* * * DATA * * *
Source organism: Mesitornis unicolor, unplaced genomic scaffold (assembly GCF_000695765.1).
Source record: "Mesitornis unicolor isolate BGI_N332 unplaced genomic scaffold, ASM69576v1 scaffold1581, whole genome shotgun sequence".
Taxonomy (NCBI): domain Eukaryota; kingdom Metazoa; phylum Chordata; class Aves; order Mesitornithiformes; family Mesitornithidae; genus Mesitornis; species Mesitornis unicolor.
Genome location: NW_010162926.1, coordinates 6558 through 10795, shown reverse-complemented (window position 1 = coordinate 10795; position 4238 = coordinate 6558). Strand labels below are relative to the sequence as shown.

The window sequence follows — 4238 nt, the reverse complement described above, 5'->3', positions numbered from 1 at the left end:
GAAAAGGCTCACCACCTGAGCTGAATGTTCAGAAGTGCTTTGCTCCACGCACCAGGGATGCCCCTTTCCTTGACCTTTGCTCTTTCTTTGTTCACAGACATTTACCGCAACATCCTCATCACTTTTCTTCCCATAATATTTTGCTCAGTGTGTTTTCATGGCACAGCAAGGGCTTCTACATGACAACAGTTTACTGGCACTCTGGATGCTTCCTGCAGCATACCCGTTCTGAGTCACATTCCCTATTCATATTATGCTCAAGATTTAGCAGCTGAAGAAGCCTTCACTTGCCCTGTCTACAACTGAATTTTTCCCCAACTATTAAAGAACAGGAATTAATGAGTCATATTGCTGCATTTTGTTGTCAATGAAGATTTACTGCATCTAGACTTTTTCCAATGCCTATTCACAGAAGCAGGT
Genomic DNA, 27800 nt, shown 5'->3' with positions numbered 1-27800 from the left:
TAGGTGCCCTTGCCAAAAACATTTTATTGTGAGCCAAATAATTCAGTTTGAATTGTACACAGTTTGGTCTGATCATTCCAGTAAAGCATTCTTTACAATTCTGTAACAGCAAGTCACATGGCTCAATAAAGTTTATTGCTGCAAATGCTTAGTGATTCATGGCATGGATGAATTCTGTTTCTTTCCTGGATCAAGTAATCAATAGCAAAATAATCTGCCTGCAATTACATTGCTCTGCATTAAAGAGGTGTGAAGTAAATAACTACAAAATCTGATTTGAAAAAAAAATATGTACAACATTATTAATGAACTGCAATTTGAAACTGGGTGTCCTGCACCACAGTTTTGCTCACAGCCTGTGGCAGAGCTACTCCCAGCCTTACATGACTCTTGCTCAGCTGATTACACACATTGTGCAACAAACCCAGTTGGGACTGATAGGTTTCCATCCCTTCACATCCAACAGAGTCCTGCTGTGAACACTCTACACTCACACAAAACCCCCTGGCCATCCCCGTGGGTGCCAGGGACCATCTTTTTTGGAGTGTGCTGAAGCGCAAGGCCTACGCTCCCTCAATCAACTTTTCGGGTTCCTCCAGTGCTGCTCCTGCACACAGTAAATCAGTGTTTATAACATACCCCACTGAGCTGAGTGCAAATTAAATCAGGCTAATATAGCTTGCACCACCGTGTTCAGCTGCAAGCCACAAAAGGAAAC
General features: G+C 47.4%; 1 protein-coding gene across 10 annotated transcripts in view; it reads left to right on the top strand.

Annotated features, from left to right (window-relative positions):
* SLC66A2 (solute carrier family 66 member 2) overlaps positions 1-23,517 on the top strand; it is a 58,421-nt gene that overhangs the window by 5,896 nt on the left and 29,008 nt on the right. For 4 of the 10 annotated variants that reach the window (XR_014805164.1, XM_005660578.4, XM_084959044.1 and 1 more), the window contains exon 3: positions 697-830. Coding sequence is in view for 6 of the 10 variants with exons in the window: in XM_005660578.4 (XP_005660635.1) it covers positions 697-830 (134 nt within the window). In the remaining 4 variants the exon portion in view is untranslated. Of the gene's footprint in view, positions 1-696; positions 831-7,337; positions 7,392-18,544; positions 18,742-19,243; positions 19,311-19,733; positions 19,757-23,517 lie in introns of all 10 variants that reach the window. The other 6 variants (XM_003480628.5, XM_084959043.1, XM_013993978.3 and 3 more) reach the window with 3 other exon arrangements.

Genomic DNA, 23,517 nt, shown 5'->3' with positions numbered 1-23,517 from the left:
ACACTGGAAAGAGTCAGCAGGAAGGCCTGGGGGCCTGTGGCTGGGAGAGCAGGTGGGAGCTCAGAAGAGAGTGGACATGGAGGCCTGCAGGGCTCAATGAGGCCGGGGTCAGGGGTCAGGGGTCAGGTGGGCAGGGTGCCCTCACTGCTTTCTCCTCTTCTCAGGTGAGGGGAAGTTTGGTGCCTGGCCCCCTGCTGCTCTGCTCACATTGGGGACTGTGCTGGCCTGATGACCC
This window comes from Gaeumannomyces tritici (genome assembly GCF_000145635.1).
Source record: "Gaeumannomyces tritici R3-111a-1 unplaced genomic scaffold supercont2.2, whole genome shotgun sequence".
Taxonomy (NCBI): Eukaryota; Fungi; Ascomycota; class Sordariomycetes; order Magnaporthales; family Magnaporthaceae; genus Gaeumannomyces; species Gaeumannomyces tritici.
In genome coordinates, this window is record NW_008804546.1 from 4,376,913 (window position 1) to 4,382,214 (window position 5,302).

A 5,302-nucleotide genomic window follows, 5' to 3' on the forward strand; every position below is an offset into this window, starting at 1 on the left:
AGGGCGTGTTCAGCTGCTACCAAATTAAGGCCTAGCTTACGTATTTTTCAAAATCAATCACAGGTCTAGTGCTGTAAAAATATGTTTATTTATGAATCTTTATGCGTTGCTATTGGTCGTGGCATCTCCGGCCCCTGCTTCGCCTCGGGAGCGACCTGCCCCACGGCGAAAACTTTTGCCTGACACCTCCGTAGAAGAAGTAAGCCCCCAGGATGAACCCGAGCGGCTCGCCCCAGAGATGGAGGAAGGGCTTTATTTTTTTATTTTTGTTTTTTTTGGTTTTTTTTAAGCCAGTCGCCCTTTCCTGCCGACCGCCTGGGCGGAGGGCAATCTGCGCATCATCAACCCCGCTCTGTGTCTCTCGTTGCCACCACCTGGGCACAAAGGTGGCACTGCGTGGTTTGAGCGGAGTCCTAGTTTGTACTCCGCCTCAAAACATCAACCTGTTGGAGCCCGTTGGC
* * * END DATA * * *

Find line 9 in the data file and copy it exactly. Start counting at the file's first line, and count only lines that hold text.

General features: G+C 47.4%; 1 protein-coding gene across 10 annotated transcripts in view; it reads left to right on the top strand.